|Delta Flower Scarab – Trigonopeltastes delta
Species epithet refers to the triangular pattern on the pronotum, which resembles the Greek letter Delta. Beetles Index
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The delta flower scarab is also commonly known as the "D beetle." The triangle on the beetle's pronotum has been suggested as mimicry of the markings on paper wasps in the genus Polistes. The species is diurnal, that is, it is active during daylight. Most of its activities revolve around flowers – they eat pollen and mate almost exclusively on flower blossoms.
Delta flower beetles are members of the subfamily Cetoniinae, commonly called fruit or flower chafers. There are around 4,000 species, many of them still undescribed. Masked Chafer beetle larva take the form of white grubs which live underground and do serious damage to plants, especially turf grasses, by feeding on their roots. As the grubs mature during the late summer and fall, turf damage becomes apparent as brown patches. If the infestation is severe, the grass may be pulled back like a rug, the roots being completely destroyed. Various animal predators such as crows, skunks and raccoons may further damage the lawn by digging for the grubs, a favored food. Grubs may be controlled by spike aeration if they are caught feeding close to the surface, about 45 days after the adult beetles first appear. 
Adult delta flower scarabs can be separated from other species by the combination of the following characteristics: epipleuron easily recognizable, border lateral of elytra sinuate and antennal insertion visible from above. Six tribes are normally recognized: Stenotarsiini, Schizorhinini, Gymnetini, Goliathini, Cetoniini, and Cremastocheilini, the last four being found in the New World. The tribe Gymnetini is the biggest of the American tribes, and Goliathini is only found in southern North America. 
|Lawns showing damage from grubs may be treated with an insecticide. Insecticides available for homeowners include diazinon (25% EC [liquid] or 5% granular); trichlorfon (Dylox) (6.2% granular); bendiocarb (Intercept), halofenozide (GrubBGon, GrubEx), or imidacloprid (Merit, formerly GrubEx) for control of white grubs. Heterorhabditis bacteriophora nematode is an example of an alternative product for white grub control that is available. For all products, read and follow all label directions, then apply to damaged areas. Water the insecticide into the soil immediately. If treating a large area, stop after a portion has been treated and water the material in, then complete the rest of the lawn area needing treatment. Only treat in and around affected areas; grubs may only be in a small part of the lawn. Imidacloprid and halofenozide are suggested to be applied before grub damage appears. An example of a way to use these products would be to apply in July to irrigated lawns that are surrounded by dry lawns, especially when adult beetle flight is high in areas with a history of grub damage.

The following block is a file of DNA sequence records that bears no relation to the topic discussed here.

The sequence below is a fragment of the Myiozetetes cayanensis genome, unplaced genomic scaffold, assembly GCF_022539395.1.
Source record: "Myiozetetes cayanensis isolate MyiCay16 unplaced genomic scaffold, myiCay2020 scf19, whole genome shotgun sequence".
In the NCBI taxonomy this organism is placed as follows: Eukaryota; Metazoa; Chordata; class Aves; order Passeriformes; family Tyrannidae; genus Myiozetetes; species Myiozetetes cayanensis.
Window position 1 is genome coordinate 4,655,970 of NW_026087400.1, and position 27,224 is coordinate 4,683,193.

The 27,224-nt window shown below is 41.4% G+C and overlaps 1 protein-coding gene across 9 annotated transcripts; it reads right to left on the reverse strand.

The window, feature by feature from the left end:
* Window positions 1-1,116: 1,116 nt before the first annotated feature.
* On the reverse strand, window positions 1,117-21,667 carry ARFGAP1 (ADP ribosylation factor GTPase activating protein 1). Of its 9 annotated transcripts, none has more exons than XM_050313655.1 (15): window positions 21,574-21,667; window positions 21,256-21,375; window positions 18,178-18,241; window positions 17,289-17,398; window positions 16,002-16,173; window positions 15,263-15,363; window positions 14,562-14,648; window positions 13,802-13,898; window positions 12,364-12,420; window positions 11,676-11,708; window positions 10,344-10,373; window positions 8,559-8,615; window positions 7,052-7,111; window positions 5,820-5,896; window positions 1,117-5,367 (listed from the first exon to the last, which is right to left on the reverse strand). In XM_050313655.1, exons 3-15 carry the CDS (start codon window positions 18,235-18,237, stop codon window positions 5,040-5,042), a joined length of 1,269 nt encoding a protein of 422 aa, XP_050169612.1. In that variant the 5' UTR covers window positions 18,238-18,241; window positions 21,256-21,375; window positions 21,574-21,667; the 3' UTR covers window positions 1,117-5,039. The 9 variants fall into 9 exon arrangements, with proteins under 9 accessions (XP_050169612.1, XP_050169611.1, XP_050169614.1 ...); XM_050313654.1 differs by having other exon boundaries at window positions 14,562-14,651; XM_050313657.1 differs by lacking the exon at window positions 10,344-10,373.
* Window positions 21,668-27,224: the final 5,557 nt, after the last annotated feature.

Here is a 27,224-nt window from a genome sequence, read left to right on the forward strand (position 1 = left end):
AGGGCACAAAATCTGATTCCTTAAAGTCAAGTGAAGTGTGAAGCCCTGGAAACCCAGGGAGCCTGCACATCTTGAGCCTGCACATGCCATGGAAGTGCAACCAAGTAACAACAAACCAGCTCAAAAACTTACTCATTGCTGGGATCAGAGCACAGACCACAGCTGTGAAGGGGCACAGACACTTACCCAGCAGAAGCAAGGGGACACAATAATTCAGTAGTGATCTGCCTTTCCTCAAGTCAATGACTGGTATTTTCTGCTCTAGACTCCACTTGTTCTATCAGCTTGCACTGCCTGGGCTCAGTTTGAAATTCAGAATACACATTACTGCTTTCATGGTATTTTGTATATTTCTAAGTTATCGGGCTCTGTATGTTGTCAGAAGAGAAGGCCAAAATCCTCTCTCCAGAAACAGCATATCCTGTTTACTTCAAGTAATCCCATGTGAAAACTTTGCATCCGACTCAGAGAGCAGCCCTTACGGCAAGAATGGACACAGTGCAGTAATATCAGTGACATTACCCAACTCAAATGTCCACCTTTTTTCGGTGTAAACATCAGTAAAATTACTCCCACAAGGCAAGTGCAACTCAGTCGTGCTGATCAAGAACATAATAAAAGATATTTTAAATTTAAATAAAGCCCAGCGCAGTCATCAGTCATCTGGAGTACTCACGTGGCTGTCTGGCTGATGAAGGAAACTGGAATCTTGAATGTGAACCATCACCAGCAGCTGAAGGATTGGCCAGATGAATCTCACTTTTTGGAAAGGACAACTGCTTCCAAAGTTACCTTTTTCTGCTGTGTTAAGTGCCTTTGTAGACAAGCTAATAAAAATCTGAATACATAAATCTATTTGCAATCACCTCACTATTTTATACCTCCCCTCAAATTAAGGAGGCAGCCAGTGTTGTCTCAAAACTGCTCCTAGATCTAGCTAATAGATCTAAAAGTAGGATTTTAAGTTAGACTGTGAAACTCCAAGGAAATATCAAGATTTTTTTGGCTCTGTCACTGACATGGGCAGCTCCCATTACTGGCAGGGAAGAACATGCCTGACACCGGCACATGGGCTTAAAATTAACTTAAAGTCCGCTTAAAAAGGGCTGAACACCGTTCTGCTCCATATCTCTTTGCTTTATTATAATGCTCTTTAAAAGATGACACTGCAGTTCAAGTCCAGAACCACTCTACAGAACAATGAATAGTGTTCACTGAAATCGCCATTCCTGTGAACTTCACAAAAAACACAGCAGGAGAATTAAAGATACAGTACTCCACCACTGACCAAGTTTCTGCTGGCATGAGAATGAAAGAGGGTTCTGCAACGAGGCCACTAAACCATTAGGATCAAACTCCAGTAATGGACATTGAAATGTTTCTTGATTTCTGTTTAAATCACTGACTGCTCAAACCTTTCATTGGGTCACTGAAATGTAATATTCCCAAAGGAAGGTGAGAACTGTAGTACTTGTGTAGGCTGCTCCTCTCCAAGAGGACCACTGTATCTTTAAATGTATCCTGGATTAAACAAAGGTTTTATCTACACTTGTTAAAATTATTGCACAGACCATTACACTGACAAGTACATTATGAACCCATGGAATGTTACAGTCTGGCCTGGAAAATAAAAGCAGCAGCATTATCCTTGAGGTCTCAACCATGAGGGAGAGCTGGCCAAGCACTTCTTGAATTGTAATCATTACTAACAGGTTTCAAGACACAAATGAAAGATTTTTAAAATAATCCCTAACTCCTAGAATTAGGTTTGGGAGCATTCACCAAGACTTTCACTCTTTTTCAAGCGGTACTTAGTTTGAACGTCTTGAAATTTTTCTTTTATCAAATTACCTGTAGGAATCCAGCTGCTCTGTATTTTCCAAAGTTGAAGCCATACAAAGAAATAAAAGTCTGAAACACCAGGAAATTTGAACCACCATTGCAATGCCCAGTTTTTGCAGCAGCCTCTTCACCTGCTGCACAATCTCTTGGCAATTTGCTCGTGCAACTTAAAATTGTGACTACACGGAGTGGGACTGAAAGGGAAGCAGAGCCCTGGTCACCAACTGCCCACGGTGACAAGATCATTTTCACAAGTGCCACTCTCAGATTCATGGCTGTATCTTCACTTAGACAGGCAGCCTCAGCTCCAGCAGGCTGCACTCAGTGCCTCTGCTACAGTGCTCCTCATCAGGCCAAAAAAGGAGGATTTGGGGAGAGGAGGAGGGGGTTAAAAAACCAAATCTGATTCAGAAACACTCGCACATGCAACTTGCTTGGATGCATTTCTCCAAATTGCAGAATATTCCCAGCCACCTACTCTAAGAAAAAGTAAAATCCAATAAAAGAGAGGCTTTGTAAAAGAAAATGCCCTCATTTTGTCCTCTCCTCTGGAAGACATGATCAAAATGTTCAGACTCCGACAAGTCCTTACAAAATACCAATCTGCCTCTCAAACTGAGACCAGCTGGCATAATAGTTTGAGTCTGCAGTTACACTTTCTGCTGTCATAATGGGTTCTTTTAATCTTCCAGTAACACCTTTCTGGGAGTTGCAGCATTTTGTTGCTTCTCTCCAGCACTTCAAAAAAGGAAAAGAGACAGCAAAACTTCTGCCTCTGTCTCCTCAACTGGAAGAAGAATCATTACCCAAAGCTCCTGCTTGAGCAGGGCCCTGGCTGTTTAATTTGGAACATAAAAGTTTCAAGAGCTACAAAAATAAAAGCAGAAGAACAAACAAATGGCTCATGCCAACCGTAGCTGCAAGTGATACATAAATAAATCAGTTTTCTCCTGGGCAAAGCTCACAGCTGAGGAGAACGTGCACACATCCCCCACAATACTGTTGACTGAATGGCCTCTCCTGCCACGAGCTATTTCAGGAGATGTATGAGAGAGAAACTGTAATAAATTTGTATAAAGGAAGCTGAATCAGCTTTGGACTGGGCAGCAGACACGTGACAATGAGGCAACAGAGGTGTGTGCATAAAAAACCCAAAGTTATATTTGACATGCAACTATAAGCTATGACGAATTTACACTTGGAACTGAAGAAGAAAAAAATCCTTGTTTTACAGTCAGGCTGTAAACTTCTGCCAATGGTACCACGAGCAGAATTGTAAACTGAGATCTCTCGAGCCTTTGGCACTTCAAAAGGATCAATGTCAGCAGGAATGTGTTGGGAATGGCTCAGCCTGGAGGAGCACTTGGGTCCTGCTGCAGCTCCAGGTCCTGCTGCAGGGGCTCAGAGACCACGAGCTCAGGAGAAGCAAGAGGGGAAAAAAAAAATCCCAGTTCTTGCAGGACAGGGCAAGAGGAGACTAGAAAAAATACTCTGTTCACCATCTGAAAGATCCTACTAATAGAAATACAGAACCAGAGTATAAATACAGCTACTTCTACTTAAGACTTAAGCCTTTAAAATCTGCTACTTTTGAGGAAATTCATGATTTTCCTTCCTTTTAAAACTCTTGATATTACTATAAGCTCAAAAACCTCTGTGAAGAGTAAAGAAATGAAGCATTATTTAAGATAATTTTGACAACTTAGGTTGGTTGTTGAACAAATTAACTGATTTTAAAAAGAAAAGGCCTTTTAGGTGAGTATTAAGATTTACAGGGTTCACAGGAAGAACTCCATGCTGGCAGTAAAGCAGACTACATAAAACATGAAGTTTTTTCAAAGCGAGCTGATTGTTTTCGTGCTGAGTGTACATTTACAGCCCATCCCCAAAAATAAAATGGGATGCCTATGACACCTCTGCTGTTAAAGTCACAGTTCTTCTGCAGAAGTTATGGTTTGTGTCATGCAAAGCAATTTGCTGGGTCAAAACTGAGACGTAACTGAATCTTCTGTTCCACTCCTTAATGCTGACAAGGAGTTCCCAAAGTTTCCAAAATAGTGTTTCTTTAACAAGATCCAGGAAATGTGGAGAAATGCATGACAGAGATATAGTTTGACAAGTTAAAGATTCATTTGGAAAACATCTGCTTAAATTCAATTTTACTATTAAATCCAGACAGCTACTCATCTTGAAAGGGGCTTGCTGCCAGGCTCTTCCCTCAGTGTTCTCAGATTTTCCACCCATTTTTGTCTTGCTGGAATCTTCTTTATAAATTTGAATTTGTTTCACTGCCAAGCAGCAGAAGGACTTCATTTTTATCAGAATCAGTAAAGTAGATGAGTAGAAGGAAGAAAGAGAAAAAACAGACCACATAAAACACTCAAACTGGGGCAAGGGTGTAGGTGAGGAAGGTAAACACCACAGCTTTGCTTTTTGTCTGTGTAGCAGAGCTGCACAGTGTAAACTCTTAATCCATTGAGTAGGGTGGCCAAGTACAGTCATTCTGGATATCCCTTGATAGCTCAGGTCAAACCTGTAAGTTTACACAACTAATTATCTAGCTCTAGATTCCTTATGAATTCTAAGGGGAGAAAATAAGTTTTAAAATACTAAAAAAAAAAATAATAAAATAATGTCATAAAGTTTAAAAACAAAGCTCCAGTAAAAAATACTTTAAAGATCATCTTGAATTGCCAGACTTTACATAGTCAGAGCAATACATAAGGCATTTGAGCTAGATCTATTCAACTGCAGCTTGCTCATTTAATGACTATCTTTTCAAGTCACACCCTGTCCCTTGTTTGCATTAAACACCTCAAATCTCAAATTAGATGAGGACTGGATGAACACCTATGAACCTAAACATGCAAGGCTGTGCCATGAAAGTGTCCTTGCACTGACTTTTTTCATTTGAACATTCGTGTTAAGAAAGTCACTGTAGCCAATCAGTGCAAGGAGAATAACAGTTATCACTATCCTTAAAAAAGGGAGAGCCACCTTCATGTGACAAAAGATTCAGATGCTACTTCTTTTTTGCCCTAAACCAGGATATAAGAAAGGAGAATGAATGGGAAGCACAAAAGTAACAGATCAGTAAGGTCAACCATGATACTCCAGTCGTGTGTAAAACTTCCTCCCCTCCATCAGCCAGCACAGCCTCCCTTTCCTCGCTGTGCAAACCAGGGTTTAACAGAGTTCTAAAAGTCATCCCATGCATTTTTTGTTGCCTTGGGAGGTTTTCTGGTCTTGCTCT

Spring treatment for annual white grub is not suggested since the grubs feed for a short period of time in spring and are reaching maturity, thus are not controlled easily. In addition, turf grasses are actively growing at that time so usually donâ€™t show damage.
Other insects may attack lawns in northern Illinois but severity of damage changes from season to season and also by location. Examples include sod webworm, billbug, chinch bug, and aphids. These insects differ from grubs in that they are feeding at or above the surface of the soil and usually are not as destructive. 
1. The University of Arizona, Maricopa County. Masked Chafer Beetle / Annual White Grub
2. Pascarella, J.B., Waddington, K.D., & Neal, P.R. 2001. Non-apoid flower-visiting fauna of Everglades
3. White, R.E. 1983. A Field Guide to the Beetles of North America. Houghton Mifflin Company, Boston. 405 pp.
4. Bugguide.net Species Trigonopeltastes delta – Delta Flower Scarab
5. University of Illinois Extension White grub problems in lawns
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Order Coleoptera: Beetles are the dominant form of life on earth: one of every five living species is a beetle. Coleoptera is the largest order in the animal kingdom, containing a third of all insect species. There are about 400,000 known species worldwide, ~30,000 of which live in North America. Beetles live in nearly every habitat, and for every kind of food, there's probably a beetle species that eats it.